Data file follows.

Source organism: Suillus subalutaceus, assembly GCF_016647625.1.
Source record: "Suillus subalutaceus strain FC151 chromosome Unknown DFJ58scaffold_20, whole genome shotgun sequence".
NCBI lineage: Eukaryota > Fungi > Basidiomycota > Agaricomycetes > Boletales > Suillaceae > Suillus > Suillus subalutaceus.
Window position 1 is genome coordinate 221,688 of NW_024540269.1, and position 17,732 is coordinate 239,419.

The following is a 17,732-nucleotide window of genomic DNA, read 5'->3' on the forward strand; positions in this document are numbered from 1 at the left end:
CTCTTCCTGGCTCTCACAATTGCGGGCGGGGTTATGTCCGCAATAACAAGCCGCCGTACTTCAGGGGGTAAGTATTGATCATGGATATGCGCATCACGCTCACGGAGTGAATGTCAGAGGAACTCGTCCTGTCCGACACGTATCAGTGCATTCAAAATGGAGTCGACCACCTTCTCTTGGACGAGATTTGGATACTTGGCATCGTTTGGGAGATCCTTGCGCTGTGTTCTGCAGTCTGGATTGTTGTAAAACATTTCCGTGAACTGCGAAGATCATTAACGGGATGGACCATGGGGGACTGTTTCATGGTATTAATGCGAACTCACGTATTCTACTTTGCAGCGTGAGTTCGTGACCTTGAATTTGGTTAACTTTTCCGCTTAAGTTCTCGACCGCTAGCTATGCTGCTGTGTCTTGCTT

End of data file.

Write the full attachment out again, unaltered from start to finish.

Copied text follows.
Source organism: Suillus subalutaceus, assembly GCF_016647625.1.
Source record: "Suillus subalutaceus strain FC151 chromosome Unknown DFJ58scaffold_20, whole genome shotgun sequence".
NCBI lineage: Eukaryota > Fungi > Basidiomycota > Agaricomycetes > Boletales > Suillaceae > Suillus > Suillus subalutaceus.
Window position 1 is genome coordinate 221,688 of NW_024540269.1, and position 17,732 is coordinate 239,419.

The following is a 17,732-nucleotide window of genomic DNA, read 5'->3' on the forward strand; positions in this document are numbered from 1 at the left end:
CTCTTCCTGGCTCTCACAATTGCGGGCGGGGTTATGTCCGCAATAACAAGCCGCCGTACTTCAGGGGGTAAGTATTGATCATGGATATGCGCATCACGCTCACGGAGTGAATGTCAGAGGAACTCGTCCTGTCCGACACGTATCAGTGCATTCAAAATGGAGTCGACCACCTTCTCTTGGACGAGATTTGGATACTTGGCATCGTTTGGGAGATCCTTGCGCTGTGTTCTGCAGTCTGGATTGTTGTAAAACATTTCCGTGAACTGCGAAGATCATTAACGGGATGGACCATGGGGGACTGTTTCATGGTATTAATGCGAACTCACGTATTCTACTTTGCAGCGTGAGTTCGTGACCTTGAATTTGGTTAACTTTTCCGCTTAAGTTCTCGACCGCTAGCTATGCTGCTGTGTCTTGCTT